"Mr. Jacob G. Titus, of Silver Cliff, Colorado, has patented an improvement to that class of journal bearings in which fric­tion is relieved by use of balls or rollers interposed between the journal and its box or casing. The improvement consists in the construction of an axle journal box which adapts it to receive anti-friction balls, and also in the provision of elastic and anti-friction end bearings for receiving the end movement or thrust of the axle journal."

Winfield Courier, December 8, 1881.

The proprietors of the carriage factory have invented and patented a new and valuable improvement in buggy and carriage springs, and are putting up a number of buggies with them. They now have ready to turn out, an elegant phaeton of the latest pattern and most elegant design.

Winfield Courier, December 22, 1881.

Mr. J. D. Pryor has patented a new style of Journal for bookkeepers which does away with a large share of the labor necessary to run a complete set of double-entry books and greatly simplifies the work. It is the most complete thing of the kind we have ever seen. The COURIER has purchased one.

The Winfield Courier, January 19, 1882.

Mr. E. P. Sowers, of Dexter Township, has invented a very successful plan of keeping wolves from his sheep. For some time wolves have been carrying them off, and he had tried several schemes without success until finally he conceived the idea of fixing a dummy in the corral, with a lighted lantern in its hand. Since he put this up he has not been bothered. He finds tracks of wolves on the bluffs around, but none come near the sheep.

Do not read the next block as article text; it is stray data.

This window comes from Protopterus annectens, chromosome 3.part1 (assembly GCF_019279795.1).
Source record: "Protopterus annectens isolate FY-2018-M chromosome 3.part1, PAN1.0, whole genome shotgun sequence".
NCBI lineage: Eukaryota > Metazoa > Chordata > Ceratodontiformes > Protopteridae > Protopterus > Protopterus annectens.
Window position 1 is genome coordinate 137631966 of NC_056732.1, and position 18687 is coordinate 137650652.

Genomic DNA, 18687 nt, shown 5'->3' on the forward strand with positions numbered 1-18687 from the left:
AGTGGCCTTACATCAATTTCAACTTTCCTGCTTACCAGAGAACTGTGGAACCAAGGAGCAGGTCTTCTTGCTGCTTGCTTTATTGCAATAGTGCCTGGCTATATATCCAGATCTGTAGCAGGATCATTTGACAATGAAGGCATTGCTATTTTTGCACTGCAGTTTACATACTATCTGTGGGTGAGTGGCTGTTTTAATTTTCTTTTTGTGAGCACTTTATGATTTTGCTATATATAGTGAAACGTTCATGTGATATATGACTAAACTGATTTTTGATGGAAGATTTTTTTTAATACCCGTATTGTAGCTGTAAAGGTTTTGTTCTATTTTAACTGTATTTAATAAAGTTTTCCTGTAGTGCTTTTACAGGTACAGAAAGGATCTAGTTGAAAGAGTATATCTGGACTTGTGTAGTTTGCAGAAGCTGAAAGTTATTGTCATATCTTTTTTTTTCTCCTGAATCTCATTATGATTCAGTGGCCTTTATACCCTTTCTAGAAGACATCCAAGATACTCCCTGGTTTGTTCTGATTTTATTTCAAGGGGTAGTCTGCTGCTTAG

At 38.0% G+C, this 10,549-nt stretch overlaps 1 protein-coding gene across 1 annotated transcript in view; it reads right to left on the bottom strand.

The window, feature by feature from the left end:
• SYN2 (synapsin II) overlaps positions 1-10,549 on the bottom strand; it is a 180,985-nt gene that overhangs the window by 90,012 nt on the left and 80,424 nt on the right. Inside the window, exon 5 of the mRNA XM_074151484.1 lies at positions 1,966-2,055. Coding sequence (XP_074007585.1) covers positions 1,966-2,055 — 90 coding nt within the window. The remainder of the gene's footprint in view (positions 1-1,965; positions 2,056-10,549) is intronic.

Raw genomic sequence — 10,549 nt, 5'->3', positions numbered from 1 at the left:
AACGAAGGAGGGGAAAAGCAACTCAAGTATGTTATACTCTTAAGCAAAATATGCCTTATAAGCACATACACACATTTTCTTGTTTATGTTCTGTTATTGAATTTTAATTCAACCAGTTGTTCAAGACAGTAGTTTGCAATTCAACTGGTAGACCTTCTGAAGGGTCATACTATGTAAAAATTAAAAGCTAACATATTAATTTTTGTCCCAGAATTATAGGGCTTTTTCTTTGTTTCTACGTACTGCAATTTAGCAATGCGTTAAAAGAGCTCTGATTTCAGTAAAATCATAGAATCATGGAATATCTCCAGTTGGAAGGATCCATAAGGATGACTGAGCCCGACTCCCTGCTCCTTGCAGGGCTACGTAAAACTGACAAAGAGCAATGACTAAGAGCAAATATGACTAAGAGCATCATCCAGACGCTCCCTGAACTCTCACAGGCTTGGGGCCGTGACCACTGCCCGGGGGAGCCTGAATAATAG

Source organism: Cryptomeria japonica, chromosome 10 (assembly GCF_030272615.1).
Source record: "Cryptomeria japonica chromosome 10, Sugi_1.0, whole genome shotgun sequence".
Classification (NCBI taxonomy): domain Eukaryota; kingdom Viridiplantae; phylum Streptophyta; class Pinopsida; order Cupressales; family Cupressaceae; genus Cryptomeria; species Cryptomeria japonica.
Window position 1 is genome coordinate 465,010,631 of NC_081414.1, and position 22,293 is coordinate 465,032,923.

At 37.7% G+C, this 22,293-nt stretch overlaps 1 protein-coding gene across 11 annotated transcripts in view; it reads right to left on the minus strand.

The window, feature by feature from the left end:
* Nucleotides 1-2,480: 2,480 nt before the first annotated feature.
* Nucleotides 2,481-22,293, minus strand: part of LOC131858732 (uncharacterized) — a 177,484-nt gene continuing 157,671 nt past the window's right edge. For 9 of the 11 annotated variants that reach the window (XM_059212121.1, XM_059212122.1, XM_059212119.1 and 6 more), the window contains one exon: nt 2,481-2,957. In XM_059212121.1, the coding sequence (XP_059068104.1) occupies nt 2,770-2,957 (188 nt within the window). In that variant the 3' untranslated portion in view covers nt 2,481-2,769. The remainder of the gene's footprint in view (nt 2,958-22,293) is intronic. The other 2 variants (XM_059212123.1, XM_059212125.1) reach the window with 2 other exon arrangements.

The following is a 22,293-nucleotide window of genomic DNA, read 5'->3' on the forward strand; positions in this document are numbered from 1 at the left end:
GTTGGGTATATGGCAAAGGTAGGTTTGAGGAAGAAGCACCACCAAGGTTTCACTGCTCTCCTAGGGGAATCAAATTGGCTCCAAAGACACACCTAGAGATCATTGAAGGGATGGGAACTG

It costs him five cents each night to keep the light going. Before he conceived the dummy idea, wolves killed eight of his sheep in one night. He has six hundred sheep. Mr. Sowers came to Cowley from Ohio about eight months ago and bought the Wilson farm. He has since built several miles of stone fence, and is making one of the best stock farms in the county.

Cowley County Courant, April 27, 1882.

John O'Brien, Esq., the class slugologist of the world, has just completed a job for THE COURANT office, of about two hundred pounds of slugs, and about half that amount for the Courier. He now uses a slug-planer designed partially by himself, and com­pleted by Mr. Geo. Wheeler, of the blacksmith firm of Wheeler & Cantrell. John can now, with his outfit, make up all the old metal about a printing office into slugs equal to any made by the foundries. Every printing office in the State, or out of it, should give John a job.

Winfield Courier, July 6, 1882.